Measuring Gravity at Cosmological Scales

Measuring Gravity at Cosmological Scales

 

Authors:  Luca Amendola , Dario Bettoni, Ana Marta Pinho Santiago Casas,
Journal: Review Paper
Year: 02/2019
Download: Inspire| Arxiv


Abstract

This paper is a pedagogical introduction to models of gravity and how to constrain them through cosmological observations. We focus on the Horndeski scalar-tensor theory and on the quantities that can be measured with a minimum of assumptions. Alternatives or extensions of General Relativity have been proposed ever since its early years. Because of Lovelock theorem, modifying gravity in four dimensions typically means adding new degrees of freedom. The simplest way is to include a scalar field coupled to the curvature tensor terms. The most general way of doing so without incurring in the Ostrogradski instability is the Horndeski Lagrangian and its extensions. Testing gravity means therefore, in its simplest term, testing the Horndeski Lagrangian. Since local gravity experiments can always be evaded by assuming some screening mechanism or that baryons are decoupled, or even that the effects of modified gravity are visible only at early times, we need to test gravity with cosmological observations in the late universe (large-scale structure) and in the early universe (cosmic microwave background). In this work we review the basic tools to test gravity at cosmological scales, focusing on model-independent measurements.

logfsigma8

 

Future constraints on the gravitational slip with the mass profiles of galaxy clusters


Abstract

The gravitational slip parameter is an important discriminator between large classes of gravity theories at cosmological and astrophysical scales. In this work we use a combination of simulated information of galaxy cluster mass profiles, inferred by Strong+Weak lensing analyses and by the study of the dynamics of the cluster member galaxies, to reconstruct the gravitational slip parameter η and predict the accuracy with which it can be constrained with current and future galaxy cluster surveys. Performing a full-likelihood statistical analysis, we show that galaxy cluster observations can constrain η down to the percent level already with a few tens of clusters. We discuss the significance of possible systematics, and show that the cluster masses and numbers of galaxy members used to reconstruct the dynamics mass profile have a mild effect on the predicted constraints.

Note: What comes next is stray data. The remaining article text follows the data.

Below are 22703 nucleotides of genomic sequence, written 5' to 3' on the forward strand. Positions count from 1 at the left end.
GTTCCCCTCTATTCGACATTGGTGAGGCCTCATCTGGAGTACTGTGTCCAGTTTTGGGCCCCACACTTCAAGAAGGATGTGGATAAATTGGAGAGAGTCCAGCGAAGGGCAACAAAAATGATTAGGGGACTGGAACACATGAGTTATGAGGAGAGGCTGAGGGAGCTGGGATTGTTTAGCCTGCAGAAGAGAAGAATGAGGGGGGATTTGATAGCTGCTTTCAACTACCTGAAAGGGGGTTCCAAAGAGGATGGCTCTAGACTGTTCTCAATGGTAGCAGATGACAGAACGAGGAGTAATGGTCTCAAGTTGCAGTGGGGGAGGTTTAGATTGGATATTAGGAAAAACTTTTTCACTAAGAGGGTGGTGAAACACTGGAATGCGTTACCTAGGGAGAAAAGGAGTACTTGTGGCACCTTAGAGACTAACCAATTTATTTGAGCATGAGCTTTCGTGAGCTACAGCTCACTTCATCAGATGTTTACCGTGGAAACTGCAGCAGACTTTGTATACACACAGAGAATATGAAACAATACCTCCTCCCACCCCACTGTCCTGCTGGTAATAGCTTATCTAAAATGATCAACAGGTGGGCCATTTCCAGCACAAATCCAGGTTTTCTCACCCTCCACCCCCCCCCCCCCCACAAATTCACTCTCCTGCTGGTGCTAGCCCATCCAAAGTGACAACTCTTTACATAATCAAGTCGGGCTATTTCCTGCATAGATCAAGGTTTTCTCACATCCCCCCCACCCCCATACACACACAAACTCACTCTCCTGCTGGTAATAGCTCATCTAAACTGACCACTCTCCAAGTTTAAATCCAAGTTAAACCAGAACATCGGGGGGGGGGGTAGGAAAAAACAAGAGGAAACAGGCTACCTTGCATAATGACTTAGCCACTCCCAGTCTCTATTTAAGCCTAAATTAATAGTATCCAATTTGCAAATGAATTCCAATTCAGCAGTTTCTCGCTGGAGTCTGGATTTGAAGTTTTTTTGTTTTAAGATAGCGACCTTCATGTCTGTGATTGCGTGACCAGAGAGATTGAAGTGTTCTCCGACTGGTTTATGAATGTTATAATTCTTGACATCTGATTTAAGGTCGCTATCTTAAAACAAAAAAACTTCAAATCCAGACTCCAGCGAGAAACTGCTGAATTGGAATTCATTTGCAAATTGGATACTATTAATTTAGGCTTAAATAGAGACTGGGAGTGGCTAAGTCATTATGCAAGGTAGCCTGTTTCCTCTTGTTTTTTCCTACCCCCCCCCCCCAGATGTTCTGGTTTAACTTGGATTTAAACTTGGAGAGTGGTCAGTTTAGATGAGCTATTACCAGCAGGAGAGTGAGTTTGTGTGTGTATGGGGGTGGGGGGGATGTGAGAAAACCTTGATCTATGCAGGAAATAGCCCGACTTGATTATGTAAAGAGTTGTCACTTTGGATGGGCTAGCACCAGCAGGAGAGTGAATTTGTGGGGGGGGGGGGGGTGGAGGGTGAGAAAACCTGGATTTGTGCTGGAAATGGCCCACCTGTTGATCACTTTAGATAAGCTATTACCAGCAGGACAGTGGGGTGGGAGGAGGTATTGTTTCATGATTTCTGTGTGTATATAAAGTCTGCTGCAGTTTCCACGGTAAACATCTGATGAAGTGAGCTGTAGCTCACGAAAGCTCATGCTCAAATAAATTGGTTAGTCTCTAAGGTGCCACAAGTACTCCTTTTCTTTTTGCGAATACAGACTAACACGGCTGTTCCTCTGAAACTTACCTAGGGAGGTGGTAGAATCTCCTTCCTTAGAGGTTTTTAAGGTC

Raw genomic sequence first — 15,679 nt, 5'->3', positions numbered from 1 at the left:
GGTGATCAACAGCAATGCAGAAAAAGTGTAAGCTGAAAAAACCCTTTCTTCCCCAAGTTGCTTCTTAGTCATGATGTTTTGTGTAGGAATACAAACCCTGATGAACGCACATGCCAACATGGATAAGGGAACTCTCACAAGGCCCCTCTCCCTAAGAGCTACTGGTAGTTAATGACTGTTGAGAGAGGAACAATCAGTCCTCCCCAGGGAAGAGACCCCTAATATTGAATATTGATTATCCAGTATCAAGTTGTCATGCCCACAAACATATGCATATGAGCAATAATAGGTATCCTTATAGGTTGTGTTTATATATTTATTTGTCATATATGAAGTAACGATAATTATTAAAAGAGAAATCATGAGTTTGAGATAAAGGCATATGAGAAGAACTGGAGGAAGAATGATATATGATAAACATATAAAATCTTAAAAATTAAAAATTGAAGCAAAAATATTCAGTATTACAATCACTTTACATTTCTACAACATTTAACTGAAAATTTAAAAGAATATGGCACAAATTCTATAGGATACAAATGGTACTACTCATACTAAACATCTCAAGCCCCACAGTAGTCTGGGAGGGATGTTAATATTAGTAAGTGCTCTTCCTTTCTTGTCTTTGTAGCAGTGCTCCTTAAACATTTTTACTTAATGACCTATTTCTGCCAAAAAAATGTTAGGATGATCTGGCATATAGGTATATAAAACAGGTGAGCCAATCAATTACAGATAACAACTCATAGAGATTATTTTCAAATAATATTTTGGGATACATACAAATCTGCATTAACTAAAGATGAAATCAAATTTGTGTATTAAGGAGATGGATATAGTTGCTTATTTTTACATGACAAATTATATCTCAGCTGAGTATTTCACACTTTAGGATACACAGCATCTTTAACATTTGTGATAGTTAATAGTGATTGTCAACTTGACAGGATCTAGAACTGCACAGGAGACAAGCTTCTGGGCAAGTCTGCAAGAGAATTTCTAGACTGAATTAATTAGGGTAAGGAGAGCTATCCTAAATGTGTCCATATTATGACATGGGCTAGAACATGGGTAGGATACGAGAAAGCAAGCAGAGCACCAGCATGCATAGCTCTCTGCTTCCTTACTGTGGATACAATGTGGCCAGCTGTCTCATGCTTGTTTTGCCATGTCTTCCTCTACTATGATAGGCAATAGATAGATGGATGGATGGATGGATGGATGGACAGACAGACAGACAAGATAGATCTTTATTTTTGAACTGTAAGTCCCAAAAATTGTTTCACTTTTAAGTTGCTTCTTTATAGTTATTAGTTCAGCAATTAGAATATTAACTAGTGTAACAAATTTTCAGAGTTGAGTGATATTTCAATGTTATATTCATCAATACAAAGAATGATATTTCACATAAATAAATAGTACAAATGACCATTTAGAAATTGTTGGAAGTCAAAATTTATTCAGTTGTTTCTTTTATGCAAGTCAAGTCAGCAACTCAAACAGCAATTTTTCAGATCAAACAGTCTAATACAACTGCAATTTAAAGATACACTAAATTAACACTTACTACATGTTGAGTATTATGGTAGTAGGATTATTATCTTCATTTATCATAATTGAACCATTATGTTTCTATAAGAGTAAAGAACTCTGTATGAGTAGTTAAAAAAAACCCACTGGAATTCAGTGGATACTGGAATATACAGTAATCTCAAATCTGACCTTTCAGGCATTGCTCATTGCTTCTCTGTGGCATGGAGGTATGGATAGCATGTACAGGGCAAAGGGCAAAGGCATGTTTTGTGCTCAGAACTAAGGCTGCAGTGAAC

Scale-invariant alternatives to general relativity. The inflation–dark-energy connection


Abstract

We discuss the cosmological phenomenology of biscalar--tensor models
displaying a maximally symmetric Einstein--frame kinetic sector and
constructed on the basis of scale symmetry and volume--preserving
diffeomorphisms. These theories contain a single dimensionful
parameter $\Lambda_0$---associated with the invariance under the
aforementioned restricted coordinate transformations---and a massless
dilaton field. At large field values these scenarios lead to inflation
with no generation of isocurvature perturbations. The corresponding
predictions depend only on two dimensionless parameters, which
characterize the curvature of the field--manifold and the leading
order behavior of the inflationary potential. For $\Lambda_0=0$ the
scale symmetry is unbroken and the dilaton admits only derivative
couplings to matter, evading all fifth force constraints. For
$\Lambda_0\neq 0$ the field acquires a run-away potential that can
support a dark energy dominated era at late times. We confront a
minimalistic realization of this appealing framework with observations
using a Markov-Chain-Monte-Carlo approach, with likelihoods from
present BAO, SNIa and CMB data. A Bayesian model comparison indicates
a preference for the considered model over $\Lambda$CDM, under certain
assumptions for the priors. The impact of possible consistency
relations among the early and late Universe dynamics that can appear
within this setting is discussed with the use of correlation
matrices. The results indicate that a precise determination of the
inflationary observables and the dark energy equation--of--state could
significantly constraint the model parameters.

Distinguishing standard and modified gravity cosmologies with machine learning

Distinguishing standard and modified gravity cosmologies with machine learning